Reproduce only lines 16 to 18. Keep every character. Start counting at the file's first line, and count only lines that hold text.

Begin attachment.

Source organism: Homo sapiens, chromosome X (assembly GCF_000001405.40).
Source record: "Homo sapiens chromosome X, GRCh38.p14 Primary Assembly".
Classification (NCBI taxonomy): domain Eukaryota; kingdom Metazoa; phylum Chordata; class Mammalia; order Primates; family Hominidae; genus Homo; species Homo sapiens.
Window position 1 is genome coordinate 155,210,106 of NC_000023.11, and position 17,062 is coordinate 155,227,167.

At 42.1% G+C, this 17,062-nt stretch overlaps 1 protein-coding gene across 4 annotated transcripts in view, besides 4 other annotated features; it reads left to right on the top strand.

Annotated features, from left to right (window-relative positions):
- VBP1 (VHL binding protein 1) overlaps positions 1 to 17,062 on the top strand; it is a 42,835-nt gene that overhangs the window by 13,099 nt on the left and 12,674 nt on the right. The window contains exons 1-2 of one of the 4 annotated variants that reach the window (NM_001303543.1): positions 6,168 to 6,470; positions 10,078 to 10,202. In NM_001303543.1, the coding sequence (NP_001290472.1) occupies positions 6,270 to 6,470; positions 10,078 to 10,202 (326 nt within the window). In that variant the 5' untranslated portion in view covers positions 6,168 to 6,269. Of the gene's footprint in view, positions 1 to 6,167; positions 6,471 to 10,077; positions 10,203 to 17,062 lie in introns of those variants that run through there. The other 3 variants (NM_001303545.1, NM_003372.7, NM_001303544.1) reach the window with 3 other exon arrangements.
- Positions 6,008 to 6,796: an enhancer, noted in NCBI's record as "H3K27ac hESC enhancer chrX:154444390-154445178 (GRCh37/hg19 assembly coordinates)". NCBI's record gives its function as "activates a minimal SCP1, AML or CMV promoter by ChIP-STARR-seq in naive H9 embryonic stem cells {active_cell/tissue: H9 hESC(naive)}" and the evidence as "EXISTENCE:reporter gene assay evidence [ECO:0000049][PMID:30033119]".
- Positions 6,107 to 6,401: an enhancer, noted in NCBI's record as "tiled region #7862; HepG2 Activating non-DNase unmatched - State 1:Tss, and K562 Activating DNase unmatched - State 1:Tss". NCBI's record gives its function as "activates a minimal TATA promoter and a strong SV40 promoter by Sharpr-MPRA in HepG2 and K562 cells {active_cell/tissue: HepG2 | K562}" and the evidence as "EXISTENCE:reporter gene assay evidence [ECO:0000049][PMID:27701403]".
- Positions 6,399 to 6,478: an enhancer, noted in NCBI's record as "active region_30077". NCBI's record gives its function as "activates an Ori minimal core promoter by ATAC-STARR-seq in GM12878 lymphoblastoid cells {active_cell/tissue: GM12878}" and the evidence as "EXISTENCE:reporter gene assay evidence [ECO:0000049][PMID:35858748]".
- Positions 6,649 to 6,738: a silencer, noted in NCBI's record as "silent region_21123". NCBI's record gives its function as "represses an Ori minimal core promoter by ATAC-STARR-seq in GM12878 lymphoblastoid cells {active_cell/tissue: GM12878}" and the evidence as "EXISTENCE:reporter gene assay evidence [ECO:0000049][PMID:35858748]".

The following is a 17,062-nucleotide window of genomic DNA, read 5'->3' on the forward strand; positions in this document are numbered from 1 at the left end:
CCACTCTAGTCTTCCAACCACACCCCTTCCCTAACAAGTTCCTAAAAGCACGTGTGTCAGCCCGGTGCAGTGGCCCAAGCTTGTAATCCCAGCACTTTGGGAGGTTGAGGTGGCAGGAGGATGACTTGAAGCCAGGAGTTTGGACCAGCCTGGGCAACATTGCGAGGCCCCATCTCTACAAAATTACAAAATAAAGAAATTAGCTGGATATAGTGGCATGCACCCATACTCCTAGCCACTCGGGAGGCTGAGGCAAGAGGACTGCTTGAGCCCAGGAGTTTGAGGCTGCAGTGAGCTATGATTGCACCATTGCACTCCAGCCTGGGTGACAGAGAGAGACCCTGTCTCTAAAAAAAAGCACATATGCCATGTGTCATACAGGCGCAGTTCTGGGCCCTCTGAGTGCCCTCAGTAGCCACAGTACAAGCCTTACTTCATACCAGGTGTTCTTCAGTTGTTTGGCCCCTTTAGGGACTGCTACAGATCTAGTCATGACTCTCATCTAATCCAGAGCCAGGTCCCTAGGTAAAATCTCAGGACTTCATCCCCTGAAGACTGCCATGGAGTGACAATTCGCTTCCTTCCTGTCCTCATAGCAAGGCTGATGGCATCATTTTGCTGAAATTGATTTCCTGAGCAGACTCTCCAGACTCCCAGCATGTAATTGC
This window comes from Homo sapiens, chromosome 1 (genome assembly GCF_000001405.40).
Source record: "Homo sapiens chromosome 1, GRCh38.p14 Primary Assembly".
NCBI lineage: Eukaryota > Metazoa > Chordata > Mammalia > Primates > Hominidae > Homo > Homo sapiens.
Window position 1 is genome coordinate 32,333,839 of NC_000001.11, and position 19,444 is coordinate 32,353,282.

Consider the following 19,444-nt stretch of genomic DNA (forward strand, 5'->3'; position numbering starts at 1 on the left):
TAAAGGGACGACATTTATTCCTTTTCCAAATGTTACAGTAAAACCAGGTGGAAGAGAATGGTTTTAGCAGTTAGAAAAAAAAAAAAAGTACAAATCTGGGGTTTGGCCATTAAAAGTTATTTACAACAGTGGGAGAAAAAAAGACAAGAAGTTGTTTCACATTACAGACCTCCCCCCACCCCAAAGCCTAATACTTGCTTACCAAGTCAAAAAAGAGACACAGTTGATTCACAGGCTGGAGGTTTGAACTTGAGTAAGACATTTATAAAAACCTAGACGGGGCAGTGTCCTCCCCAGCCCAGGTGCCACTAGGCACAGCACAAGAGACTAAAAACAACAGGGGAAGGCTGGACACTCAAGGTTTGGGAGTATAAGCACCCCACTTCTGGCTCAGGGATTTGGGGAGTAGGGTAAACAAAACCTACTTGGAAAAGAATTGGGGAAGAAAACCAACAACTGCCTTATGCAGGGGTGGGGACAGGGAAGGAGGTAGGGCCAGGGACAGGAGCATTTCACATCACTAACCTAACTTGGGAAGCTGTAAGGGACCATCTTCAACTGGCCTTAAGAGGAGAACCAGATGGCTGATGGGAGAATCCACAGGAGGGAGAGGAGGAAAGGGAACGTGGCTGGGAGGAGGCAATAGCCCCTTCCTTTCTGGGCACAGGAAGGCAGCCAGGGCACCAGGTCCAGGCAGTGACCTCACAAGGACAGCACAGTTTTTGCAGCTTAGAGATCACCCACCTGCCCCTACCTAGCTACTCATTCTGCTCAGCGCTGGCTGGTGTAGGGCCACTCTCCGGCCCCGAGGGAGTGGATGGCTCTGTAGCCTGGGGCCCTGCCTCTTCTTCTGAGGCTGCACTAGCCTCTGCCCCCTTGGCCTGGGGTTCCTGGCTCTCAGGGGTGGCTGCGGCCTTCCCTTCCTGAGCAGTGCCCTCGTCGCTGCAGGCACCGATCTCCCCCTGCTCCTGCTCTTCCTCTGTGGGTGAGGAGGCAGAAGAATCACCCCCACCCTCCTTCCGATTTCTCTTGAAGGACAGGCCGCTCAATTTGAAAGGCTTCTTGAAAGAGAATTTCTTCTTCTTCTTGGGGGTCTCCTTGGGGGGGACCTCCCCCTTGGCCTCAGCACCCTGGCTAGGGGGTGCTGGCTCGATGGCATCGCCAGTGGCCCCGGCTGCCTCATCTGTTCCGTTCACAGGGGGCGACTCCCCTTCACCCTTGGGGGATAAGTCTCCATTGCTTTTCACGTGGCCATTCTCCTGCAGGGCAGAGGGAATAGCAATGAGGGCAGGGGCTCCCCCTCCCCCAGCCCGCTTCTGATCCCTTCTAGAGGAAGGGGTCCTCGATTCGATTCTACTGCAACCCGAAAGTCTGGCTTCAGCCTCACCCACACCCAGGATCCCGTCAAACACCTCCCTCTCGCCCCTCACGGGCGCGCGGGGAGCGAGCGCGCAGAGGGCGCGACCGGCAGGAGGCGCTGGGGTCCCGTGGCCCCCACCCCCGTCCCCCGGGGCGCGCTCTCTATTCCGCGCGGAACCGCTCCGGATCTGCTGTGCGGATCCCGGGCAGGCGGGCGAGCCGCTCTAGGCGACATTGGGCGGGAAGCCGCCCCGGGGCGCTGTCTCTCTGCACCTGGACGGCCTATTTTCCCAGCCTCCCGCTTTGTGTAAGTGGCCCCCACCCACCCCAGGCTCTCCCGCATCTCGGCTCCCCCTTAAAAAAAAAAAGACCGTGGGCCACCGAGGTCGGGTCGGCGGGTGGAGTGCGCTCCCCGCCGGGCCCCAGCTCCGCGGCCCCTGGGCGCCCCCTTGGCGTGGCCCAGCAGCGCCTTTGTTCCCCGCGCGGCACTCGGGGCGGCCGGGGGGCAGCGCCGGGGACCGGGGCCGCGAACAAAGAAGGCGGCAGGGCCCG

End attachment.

NCBI lineage: Eukaryota > Metazoa > Chordata > Mammalia > Primates > Hominidae > Homo > Homo sapiens.
Window position 1 is genome coordinate 32,333,839 of NC_000001.11, and position 19,444 is coordinate 32,353,282.

Consider the following 19,444-nt stretch of genomic DNA (forward strand, 5'->3'; position numbering starts at 1 on the left):